On the plus side, Kanagawa is serviced by a whole host of rail services to and from Tokyo’s Shibuya, Shinjuku, Tokyo and Shinagawa stations. These include JR’s Yokosuka, Keihin-Tohoku, Tokaido, and Shonan Shinjuku lines; Odakyu Odawara line; Tokyu Denentoshi, and Toyoko lines; and the Fukutoshin Subway line, to name but a few.
• Chiba prefecture, on the other hand, is often overlooked by Westerners seeking accommodation, though it boasts some amazing beaches, lovely scenery, fascinating historic sites, such as the Naritasan Shinshō-ji Temple complex and, of course, the Tokyo Disneyland Resort at Urayasu. It’s also one of the most populated areas of Kanto in providing overspill for Tokyo.
Much of the housing stock is modern, high-rise complexes (sometimes known as bed towns), and facilities reflect Chiba’s popularity with young families, but there are plenty of one room apartments too with an average rent of ¥53,000 per month. Several rail links connect Chiba with Tokyo Station, Shinjuku, Akihabara, or Tsudanuma Station, including: JR’s Sōbu Rapid, Keiyō, and Chuō-Sōbu Local Lines, and the private Keisei Chiba line.
Towns in Chiba to consider for accommodation include: Ichikawa, Chiba City, Funabashi, Kashiwa and Matsudo. However, Chiba’s susceptibility to tsunamis and liquefaction might be off-putting to some newcomers to Japan.
• Saitama prefecture extends into some very rural parts of Kanto, but for commuters, there is little need to stray too far out of Tokyo to take advantage of the prefecture’s generally low rents – ¥53,000 per month on average for a one room apartment. But even inside the Tokyo metropolitan area adjacent to Saitama and along the common rail lines listed below, rents can be significantly lower than the Tokyo average.
Most of the commuter trains from Saitama terminate at, or go via the main hub Ikebukuro Station, such as the JR Saikyo line from Omiya, the Tobu Tojo line from Kawagoe (along with the Tokyo Metro Yurakucho and Fukutoshin lines that it shares some track with), and the Seibu Ikebukuro line from Tokorozawa. Also from Tokorozawa is the Seibu Shinjuku line to Tanashi, Takadanobaba and Seibu Shinjuku.
Commuting Within Tokyo
Depending on where one’s commuter train arrives in Tokyo, a significant part of one’s total journey may still involve changing trains and navigating across town. If that’s the case, why bother isolating yourself in some far-flung corner of a neighbouring prefecture, especially if what you really crave is a truly cosmopolitan environment and really cool bars that don’t call last orders at 9pm? It’s a valid point, for there are many creatures of the night who’d prefer to be close to those of their kind and within staggering distance of home on a Saturday night, even if it means living in an overpriced, possibly condemned shoe box.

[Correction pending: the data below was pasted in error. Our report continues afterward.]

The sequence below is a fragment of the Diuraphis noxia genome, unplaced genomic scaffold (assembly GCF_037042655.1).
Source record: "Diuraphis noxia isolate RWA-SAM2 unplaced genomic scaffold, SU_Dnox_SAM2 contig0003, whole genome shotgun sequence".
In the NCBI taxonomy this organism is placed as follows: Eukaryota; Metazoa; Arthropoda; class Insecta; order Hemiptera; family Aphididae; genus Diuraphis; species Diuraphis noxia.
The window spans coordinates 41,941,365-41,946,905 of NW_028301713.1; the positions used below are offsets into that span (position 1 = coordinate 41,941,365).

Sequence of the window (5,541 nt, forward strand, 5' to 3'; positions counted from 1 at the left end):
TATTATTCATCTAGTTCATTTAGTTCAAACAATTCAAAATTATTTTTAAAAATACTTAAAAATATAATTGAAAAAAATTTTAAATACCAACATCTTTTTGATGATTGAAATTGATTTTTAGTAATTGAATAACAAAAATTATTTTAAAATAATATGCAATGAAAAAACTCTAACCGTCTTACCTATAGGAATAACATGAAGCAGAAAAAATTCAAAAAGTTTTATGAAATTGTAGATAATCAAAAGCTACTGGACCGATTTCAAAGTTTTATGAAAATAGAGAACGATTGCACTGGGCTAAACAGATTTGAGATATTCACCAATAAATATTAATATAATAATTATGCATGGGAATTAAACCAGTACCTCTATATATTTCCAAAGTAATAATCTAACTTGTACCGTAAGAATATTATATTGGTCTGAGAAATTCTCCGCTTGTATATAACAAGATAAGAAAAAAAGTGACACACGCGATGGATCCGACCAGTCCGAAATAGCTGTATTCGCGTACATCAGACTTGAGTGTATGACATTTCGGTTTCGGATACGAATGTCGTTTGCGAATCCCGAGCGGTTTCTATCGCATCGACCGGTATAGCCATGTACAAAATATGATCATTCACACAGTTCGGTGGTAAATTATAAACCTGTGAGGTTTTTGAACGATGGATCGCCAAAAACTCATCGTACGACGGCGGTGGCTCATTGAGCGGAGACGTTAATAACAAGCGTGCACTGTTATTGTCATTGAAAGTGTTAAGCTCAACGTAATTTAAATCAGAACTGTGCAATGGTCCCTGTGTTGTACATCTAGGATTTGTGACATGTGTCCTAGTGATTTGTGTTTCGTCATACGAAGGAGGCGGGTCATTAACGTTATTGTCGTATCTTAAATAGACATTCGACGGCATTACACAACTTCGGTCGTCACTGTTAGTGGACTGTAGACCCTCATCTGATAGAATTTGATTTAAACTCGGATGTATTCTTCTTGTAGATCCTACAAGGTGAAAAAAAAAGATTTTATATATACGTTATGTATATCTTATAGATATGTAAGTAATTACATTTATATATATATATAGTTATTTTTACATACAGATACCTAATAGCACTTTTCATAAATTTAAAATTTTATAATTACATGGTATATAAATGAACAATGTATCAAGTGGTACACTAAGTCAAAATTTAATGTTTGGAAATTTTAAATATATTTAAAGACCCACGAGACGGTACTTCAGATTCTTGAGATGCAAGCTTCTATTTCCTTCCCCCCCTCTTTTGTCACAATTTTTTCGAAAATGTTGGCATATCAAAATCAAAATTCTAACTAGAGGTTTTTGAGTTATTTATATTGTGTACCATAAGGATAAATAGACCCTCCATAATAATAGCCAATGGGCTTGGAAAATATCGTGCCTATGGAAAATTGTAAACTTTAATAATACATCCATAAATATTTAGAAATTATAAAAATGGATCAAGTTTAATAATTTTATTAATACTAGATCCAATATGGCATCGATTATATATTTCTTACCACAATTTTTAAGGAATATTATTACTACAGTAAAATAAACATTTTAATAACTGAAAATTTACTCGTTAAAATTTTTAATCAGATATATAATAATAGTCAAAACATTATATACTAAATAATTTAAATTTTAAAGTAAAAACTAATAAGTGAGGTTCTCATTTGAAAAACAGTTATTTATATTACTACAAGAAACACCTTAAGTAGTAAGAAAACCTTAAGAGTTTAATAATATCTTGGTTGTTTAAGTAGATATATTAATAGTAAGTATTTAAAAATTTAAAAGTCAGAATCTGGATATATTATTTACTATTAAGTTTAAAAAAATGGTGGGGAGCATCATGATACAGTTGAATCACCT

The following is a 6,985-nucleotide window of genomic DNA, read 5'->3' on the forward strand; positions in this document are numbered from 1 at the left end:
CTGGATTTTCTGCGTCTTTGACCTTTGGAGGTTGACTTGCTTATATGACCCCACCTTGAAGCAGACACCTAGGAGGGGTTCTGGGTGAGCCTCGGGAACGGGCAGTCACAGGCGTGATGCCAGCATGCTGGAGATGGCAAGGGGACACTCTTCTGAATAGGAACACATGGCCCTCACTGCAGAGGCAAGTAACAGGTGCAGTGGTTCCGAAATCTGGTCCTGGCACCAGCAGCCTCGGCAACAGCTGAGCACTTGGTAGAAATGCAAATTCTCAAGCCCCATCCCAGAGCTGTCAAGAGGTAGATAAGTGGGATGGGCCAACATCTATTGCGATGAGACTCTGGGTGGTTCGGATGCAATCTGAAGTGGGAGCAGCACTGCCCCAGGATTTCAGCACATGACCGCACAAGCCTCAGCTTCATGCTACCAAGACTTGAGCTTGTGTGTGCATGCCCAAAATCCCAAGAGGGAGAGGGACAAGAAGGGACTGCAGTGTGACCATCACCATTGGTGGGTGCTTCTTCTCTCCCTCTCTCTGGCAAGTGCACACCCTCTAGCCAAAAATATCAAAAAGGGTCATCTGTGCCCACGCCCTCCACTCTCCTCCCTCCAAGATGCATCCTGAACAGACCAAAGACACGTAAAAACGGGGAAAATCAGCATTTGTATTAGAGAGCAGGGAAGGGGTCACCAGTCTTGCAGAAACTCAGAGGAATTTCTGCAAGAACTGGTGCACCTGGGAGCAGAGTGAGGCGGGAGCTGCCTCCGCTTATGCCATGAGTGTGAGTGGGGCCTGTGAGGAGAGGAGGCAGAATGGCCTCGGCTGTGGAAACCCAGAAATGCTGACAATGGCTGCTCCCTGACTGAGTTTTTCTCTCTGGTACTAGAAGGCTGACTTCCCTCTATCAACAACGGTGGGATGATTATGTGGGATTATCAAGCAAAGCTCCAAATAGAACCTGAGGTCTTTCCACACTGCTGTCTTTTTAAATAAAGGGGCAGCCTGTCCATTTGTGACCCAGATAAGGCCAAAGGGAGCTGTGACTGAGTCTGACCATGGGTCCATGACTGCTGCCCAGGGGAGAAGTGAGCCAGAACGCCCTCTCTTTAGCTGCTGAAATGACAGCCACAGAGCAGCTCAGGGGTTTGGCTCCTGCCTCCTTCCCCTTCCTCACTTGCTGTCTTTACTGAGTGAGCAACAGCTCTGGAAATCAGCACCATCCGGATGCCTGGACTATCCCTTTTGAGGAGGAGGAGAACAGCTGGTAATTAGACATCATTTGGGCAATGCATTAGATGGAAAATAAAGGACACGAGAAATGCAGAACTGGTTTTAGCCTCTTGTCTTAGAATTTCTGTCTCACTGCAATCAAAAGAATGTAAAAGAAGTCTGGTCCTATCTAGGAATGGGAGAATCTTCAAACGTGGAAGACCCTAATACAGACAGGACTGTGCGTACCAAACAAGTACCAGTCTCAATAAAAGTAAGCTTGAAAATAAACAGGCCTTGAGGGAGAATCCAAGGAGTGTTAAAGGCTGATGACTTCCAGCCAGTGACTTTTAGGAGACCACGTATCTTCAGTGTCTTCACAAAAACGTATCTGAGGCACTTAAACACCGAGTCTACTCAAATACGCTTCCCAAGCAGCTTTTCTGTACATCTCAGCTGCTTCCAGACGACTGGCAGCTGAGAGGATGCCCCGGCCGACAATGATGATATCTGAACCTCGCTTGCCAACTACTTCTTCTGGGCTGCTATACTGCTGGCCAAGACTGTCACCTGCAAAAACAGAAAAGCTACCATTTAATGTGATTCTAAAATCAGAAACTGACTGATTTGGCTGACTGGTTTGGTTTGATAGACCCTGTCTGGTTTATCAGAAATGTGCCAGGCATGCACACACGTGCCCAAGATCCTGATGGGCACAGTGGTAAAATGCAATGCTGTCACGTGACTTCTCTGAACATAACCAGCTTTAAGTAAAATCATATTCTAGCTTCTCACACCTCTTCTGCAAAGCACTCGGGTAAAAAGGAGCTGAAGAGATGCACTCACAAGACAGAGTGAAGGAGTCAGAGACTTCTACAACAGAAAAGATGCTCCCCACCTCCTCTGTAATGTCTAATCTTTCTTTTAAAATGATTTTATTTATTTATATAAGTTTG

I’m not saying you can necessarily trim much off that ¥78,000 average rent by going down market in Tokyo, but with a little patience and perseverance, anything’s possible. Areas known for cheaper accommodation in Tokyo include: Nakano, Asagaya, Ogikubo, Sugamo, Narimasu and parts of neighbouring Itabashi, and Shimokitazawa. This isn’t an exhaustive list, but they’re all places I know and where many personal friends, foreign and Japanese, seem to flourish.
A Final Thought – For the Ladies
Commuting into or across Tokyo can indeed seem like hell, so I’m glad I don’t have to do it anymore. But if it’s bad for blokes, it can be much worse for female commuters. Being sardined with a bunch of men can’t be any fun at the best of times, especially with the odour of the previous night’s ramen and beers still on their breath, but those who like to grope female passengers (chikan, they’re called in Japanese) can be a real nuisance.
For this reason, some commuter trains have female only carriages, though usually only during morning rush hour. Currently, these are mainly found on Tokyo Metro trains, such as the Yurakucho and Fukutoshin lines, and some JR services, including the Saikyo line, so foreign female staff might like to research their availability before deciding which commuter routes they take.
By Bill Ambler